|New sales tax data levels playing field between city areas|
|Written by Trista Steers MacVittie|
|Wednesday, 12 December 2012 14:21|
Recent data released by the city debunks a common belief in Sedona — Uptown generates all the tax dollars.
Shops line State Route 89A in Uptown and State Route 179 in the gallery district — connected to Uptown — and have long-been believed to attract the majority of the money spenders.
The Uptown and State Route 179 enhancement projects created a uniform, pedestrian-friendly and aesthetically pleasing shopping district for visitors and residents alike further supporting the theory.
West Sedona, on the other hand, took a backseat to Uptown in many people’s opinions. People often cited its assumed inability to generate tax revenue as a reason not to spend tax dollars there.
The argument asserted tax dollars should be spent in areas that will, in return, generate more tax dollars.
A recent graph released by the city — published on Page 1A of today’s Sedona Red Rock News — shows this theory just doesn’t hold.
According to the graph, Uptown edged West Sedona by less than $1 million in generated sales tax revenue during fiscal year 2011-2012.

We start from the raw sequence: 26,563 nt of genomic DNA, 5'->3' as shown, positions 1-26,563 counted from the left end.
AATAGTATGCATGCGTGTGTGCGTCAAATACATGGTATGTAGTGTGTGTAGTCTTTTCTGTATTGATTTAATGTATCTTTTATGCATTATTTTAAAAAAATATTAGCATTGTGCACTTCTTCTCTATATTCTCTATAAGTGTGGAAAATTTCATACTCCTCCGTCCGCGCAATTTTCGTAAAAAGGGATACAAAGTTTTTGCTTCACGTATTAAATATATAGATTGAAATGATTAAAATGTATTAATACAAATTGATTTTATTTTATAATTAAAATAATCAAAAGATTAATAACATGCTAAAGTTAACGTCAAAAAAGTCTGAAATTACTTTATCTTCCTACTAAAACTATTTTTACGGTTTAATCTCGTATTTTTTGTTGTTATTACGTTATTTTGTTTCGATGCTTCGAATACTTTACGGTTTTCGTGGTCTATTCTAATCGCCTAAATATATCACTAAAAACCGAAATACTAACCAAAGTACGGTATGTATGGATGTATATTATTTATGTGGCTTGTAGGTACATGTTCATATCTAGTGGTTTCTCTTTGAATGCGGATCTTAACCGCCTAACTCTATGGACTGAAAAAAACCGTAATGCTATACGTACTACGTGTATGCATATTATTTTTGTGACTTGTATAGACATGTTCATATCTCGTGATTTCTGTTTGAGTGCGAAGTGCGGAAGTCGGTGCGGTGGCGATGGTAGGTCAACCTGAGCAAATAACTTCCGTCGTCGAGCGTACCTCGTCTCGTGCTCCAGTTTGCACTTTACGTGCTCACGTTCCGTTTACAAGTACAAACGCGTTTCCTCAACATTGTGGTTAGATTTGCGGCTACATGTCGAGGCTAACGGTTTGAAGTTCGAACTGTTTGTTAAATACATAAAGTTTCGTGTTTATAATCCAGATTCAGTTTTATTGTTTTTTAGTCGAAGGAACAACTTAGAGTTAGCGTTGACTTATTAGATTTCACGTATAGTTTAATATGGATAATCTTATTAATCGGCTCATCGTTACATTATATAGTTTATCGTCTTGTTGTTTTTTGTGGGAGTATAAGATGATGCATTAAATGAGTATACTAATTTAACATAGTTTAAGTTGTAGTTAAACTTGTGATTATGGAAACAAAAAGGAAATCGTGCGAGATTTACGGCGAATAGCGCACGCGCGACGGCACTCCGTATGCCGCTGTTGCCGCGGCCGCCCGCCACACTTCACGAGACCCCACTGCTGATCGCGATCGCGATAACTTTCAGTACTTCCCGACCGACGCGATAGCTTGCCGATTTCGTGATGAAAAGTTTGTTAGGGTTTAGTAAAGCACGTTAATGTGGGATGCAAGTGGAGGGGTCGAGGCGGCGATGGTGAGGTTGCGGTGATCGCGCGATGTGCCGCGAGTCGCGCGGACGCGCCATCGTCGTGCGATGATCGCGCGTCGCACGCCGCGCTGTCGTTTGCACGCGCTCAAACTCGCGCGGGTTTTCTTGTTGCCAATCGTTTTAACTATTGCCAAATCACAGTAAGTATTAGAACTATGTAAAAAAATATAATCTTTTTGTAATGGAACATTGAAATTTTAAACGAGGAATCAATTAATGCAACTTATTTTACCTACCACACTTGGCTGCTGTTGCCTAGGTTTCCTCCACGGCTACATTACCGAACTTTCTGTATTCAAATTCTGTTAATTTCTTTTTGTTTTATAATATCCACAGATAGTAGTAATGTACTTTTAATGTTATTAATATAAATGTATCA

While $1 million certainly isn’t pocket change for a small city like Sedona, it represents less than 5 percent of the tax revenue generated in FY 2011-12.
The numbers breakdown says a few things about business in the city while also raising a few questions.
West Sedona is netting sales — whether they’re coming from tourists or residents is unknown.
Either more tourists are venturing their way down the State Route 89A corridor when they pull out their wallets, or residents are indeed heeding the Sedona Chamber of Commerce’s advice and shopping locally.
Unfortunately, sales tax statistics cannot be derived in this manner.
It is clear, however, the West Sedona business district is alive; just as alive as Uptown’s.
Which sector is generating the revenue is another unknown in both of the city’s dominant areas.
Are more people spending money in restaurants and bars?
Or, have retail sales picked up?
Perhaps people are spending more nights in Sedona generating bed tax?
It would be nice to know which types of business are doing better in which areas of the city, and city staff said it plans to determine that next time.
The new data brings a new perspective and appreciation of the businesses in West Sedona.